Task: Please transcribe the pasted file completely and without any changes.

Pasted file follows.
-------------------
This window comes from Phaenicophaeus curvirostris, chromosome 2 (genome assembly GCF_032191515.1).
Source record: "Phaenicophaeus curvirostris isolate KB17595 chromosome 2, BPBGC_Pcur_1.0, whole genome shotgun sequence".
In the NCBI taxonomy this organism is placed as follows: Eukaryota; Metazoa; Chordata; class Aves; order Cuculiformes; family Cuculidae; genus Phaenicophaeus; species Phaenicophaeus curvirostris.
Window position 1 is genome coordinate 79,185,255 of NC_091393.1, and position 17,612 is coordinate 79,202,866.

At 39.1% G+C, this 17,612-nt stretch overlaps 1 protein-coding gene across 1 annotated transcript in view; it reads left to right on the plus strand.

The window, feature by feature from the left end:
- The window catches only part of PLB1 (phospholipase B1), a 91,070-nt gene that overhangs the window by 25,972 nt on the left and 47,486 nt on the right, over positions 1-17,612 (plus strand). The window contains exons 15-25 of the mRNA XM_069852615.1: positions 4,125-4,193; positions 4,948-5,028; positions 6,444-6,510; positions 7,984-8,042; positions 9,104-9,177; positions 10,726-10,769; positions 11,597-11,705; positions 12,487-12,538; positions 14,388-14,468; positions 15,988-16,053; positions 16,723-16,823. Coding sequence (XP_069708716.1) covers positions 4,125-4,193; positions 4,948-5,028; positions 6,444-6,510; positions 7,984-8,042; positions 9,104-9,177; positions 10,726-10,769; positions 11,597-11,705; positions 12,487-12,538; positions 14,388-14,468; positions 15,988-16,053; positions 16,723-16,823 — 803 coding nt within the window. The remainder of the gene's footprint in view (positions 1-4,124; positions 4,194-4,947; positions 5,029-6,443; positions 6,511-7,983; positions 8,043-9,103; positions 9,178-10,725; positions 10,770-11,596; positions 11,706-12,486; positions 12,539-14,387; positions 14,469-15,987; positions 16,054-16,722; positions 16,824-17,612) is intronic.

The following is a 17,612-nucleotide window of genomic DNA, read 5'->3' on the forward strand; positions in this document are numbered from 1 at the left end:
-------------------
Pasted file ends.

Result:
This window comes from Phaenicophaeus curvirostris, chromosome 2 (genome assembly GCF_032191515.1).
Source record: "Phaenicophaeus curvirostris isolate KB17595 chromosome 2, BPBGC_Pcur_1.0, whole genome shotgun sequence".
In the NCBI taxonomy this organism is placed as follows: Eukaryota; Metazoa; Chordata; class Aves; order Cuculiformes; family Cuculidae; genus Phaenicophaeus; species Phaenicophaeus curvirostris.
Window position 1 is genome coordinate 79,185,255 of NC_091393.1, and position 17,612 is coordinate 79,202,866.

At 39.1% G+C, this 17,612-nt stretch overlaps 1 protein-coding gene across 1 annotated transcript in view; it reads left to right on the plus strand.

The window, feature by feature from the left end:
- The window catches only part of PLB1 (phospholipase B1), a 91,070-nt gene that overhangs the window by 25,972 nt on the left and 47,486 nt on the right, over positions 1-17,612 (plus strand). The window contains exons 15-25 of the mRNA XM_069852615.1: positions 4,125-4,193; positions 4,948-5,028; positions 6,444-6,510; positions 7,984-8,042; positions 9,104-9,177; positions 10,726-10,769; positions 11,597-11,705; positions 12,487-12,538; positions 14,388-14,468; positions 15,988-16,053; positions 16,723-16,823. Coding sequence (XP_069708716.1) covers positions 4,125-4,193; positions 4,948-5,028; positions 6,444-6,510; positions 7,984-8,042; positions 9,104-9,177; positions 10,726-10,769; positions 11,597-11,705; positions 12,487-12,538; positions 14,388-14,468; positions 15,988-16,053; positions 16,723-16,823 — 803 coding nt within the window. The remainder of the gene's footprint in view (positions 1-4,124; positions 4,194-4,947; positions 5,029-6,443; positions 6,511-7,983; positions 8,043-9,103; positions 9,178-10,725; positions 10,770-11,596; positions 11,706-12,486; positions 12,539-14,387; positions 14,469-15,987; positions 16,054-16,722; positions 16,824-17,612) is intronic.

The following is a 17,612-nucleotide window of genomic DNA, read 5'->3' on the forward strand; positions in this document are numbered from 1 at the left end: